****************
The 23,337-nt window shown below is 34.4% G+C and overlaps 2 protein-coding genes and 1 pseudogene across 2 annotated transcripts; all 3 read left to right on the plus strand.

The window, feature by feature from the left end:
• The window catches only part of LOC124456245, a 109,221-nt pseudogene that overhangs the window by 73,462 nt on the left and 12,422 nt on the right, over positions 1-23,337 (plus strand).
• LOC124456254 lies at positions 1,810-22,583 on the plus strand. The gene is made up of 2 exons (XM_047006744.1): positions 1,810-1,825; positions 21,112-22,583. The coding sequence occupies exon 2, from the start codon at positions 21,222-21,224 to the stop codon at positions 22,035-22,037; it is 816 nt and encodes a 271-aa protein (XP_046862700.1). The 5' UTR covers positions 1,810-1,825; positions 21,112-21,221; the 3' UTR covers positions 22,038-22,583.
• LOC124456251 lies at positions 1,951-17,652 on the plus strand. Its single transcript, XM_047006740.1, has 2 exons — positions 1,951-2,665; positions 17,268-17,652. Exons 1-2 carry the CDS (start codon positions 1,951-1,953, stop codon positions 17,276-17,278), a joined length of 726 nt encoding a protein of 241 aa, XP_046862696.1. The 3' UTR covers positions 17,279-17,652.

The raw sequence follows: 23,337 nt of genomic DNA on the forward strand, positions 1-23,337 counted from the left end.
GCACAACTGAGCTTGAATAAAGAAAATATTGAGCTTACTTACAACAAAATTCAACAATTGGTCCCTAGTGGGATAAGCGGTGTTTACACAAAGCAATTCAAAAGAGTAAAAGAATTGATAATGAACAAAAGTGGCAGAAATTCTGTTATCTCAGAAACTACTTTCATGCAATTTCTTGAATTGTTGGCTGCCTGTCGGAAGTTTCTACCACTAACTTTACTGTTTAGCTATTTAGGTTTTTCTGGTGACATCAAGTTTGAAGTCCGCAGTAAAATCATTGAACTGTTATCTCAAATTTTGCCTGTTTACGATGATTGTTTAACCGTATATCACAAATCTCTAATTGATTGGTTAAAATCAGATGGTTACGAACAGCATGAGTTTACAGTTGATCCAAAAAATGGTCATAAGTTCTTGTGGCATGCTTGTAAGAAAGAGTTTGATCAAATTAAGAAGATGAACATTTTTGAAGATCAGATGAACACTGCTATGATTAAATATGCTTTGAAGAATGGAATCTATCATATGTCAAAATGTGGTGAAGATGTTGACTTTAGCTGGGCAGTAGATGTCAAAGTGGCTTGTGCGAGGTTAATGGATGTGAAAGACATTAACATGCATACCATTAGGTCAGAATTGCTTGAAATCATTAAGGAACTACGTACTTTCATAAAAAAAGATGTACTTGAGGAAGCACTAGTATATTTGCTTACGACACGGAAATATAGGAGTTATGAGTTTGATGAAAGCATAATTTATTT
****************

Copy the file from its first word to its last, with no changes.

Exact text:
The 23,337-nt window shown below is 34.4% G+C and overlaps 2 protein-coding genes and 1 pseudogene across 2 annotated transcripts; all 3 read left to right on the plus strand.

The window, feature by feature from the left end:
• The window catches only part of LOC124456245, a 109,221-nt pseudogene that overhangs the window by 73,462 nt on the left and 12,422 nt on the right, over positions 1-23,337 (plus strand).
• LOC124456254 lies at positions 1,810-22,583 on the plus strand. The gene is made up of 2 exons (XM_047006744.1): positions 1,810-1,825; positions 21,112-22,583. The coding sequence occupies exon 2, from the start codon at positions 21,222-21,224 to the stop codon at positions 22,035-22,037; it is 816 nt and encodes a 271-aa protein (XP_046862700.1). The 5' UTR covers positions 1,810-1,825; positions 21,112-21,221; the 3' UTR covers positions 22,038-22,583.
• LOC124456251 lies at positions 1,951-17,652 on the plus strand. Its single transcript, XM_047006740.1, has 2 exons — positions 1,951-2,665; positions 17,268-17,652. Exons 1-2 carry the CDS (start codon positions 1,951-1,953, stop codon positions 17,276-17,278), a joined length of 726 nt encoding a protein of 241 aa, XP_046862696.1. The 3' UTR covers positions 17,279-17,652.

The raw sequence follows: 23,337 nt of genomic DNA on the forward strand, positions 1-23,337 counted from the left end.
GCACAACTGAGCTTGAATAAAGAAAATATTGAGCTTACTTACAACAAAATTCAACAATTGGTCCCTAGTGGGATAAGCGGTGTTTACACAAAGCAATTCAAAAGAGTAAAAGAATTGATAATGAACAAAAGTGGCAGAAATTCTGTTATCTCAGAAACTACTTTCATGCAATTTCTTGAATTGTTGGCTGCCTGTCGGAAGTTTCTACCACTAACTTTACTGTTTAGCTATTTAGGTTTTTCTGGTGACATCAAGTTTGAAGTCCGCAGTAAAATCATTGAACTGTTATCTCAAATTTTGCCTGTTTACGATGATTGTTTAACCGTATATCACAAATCTCTAATTGATTGGTTAAAATCAGATGGTTACGAACAGCATGAGTTTACAGTTGATCCAAAAAATGGTCATAAGTTCTTGTGGCATGCTTGTAAGAAAGAGTTTGATCAAATTAAGAAGATGAACATTTTTGAAGATCAGATGAACACTGCTATGATTAAATATGCTTTGAAGAATGGAATCTATCATATGTCAAAATGTGGTGAAGATGTTGACTTTAGCTGGGCAGTAGATGTCAAAGTGGCTTGTGCGAGGTTAATGGATGTGAAAGACATTAACATGCATACCATTAGGTCAGAATTGCTTGAAATCATTAAGGAACTACGTACTTTCATAAAAAAAGATGTACTTGAGGAAGCACTAGTATATTTGCTTACGACACGGAAATATAGGAGTTATGAGTTTGATGAAAGCATAATTTATTT